Protesters with caricature heads of German Federal Chancellor Angela Merkel and Economy and Energy Minister Peter Altmaier demonstrate in front of the German federal Chancellery against delays in phasing out coal energy in the country, on January 29, 2020 in Berlin, Germany.
BERLIN — 10 cities around the world on Tuesday joined New York and London in committing to divest from fossil fuel companies as part of efforts to combat climate change.
Berlin, Cape Town, Los Angeles, New Orleans, Oslo and others pledged to take “all possible steps to divest city assets from fossil fuel companies and (increase) financial investments in climate solutions.”
The cities that have a total of 36 million residents — which also include Bristol, Durban, Milan, Pittsburgh and Vancouver — said they will ensure that pension funds and other public money will be invested in “a green and just recovery from Covid-19.”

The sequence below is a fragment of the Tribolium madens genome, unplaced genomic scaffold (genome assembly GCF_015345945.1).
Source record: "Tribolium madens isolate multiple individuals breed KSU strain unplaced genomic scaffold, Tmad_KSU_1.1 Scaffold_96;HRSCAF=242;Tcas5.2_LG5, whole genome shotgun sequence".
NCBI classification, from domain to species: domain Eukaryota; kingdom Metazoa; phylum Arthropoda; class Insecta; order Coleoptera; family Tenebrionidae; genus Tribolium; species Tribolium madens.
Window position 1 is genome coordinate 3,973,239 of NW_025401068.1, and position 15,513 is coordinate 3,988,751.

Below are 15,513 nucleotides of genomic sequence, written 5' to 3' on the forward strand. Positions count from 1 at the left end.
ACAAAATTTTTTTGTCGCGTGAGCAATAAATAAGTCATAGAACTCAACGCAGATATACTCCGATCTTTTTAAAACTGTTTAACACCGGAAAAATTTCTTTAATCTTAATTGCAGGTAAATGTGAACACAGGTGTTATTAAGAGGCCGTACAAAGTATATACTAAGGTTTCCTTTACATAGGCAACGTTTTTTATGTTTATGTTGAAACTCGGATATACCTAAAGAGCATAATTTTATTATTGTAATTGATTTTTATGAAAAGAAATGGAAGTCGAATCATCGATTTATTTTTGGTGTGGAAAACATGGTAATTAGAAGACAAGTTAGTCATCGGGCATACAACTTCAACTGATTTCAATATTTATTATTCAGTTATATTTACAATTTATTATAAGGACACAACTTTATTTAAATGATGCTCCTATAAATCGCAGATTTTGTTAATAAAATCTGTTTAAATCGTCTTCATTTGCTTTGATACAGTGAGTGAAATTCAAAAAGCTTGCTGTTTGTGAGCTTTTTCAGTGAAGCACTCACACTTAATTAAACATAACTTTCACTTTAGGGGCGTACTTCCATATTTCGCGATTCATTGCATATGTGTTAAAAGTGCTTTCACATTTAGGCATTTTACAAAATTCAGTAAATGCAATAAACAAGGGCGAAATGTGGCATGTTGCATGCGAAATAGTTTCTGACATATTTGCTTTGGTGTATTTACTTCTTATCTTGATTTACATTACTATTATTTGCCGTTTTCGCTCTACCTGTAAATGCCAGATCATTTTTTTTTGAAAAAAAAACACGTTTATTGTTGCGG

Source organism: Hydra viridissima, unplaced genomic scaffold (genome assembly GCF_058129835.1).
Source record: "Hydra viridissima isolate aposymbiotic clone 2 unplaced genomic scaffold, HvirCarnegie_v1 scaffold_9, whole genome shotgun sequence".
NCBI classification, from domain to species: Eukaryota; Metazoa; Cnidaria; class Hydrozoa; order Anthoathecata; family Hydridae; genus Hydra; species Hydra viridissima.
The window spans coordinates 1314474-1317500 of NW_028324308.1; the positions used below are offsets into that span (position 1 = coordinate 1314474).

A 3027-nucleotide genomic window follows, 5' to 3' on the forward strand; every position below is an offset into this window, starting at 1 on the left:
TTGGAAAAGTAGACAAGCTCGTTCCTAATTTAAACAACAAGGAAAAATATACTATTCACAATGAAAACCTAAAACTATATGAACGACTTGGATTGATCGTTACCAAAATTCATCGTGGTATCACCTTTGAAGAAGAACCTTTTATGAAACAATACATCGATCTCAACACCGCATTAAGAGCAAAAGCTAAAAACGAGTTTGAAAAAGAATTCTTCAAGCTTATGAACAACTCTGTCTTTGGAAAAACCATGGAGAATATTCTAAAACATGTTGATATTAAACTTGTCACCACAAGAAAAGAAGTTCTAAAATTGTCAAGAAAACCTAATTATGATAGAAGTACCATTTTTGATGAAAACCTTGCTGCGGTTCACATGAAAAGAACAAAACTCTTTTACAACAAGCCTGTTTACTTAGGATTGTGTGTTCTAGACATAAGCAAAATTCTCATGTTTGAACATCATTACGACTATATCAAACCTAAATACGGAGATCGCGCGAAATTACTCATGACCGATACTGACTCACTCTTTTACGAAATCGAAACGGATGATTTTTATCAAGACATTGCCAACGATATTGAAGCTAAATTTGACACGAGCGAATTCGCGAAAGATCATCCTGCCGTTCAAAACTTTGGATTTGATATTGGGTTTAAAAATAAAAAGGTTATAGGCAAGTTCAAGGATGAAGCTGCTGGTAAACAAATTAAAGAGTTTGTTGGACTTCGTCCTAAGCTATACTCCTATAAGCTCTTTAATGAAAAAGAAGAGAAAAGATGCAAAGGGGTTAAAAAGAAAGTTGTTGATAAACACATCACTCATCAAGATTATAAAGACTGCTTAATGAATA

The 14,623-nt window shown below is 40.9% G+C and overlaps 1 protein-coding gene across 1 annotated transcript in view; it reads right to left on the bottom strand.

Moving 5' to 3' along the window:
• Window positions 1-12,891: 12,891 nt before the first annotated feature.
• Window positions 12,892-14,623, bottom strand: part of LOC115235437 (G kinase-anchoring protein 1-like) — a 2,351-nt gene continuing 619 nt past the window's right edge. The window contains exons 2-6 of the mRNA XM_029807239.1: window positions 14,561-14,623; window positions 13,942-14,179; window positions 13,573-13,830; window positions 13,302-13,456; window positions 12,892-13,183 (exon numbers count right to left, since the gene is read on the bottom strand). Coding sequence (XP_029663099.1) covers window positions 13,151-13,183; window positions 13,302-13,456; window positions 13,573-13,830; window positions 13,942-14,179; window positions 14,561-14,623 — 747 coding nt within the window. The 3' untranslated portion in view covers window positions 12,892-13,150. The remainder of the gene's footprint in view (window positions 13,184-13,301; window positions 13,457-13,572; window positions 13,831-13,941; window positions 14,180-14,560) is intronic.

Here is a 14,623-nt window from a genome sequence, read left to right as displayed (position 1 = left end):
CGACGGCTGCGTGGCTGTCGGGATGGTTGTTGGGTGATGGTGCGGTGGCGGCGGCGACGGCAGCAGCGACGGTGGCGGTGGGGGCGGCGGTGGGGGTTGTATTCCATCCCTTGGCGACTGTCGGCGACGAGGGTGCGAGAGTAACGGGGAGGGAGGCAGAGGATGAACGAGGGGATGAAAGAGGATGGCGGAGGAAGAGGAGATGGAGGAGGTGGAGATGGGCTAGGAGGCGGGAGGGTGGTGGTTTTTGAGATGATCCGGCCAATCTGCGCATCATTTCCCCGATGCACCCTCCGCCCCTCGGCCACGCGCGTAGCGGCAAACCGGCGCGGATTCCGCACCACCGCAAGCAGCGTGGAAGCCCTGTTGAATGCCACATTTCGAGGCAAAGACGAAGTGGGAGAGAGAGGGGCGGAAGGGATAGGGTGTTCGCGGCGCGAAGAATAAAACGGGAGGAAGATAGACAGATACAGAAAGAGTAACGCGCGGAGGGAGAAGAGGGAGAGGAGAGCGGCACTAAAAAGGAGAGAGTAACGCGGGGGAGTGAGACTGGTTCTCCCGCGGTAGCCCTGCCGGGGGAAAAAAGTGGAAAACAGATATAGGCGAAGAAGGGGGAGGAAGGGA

Environmental campaigners and top officials such as U.N. Secretary-General Antonio Guterres have warned that trillions being spent by governments to stimulate pandemic-wracked economies should not be used to subsidize fossil fuel companies, which could jeopardize efforts to tackle another global crisis: climate change.
Berlin Mayor Michael Mueller expressed hope that the cities’ decision to pull out of “climate-damaging and ethically problematic investment strategies” would send a political signal to other investors to do the same.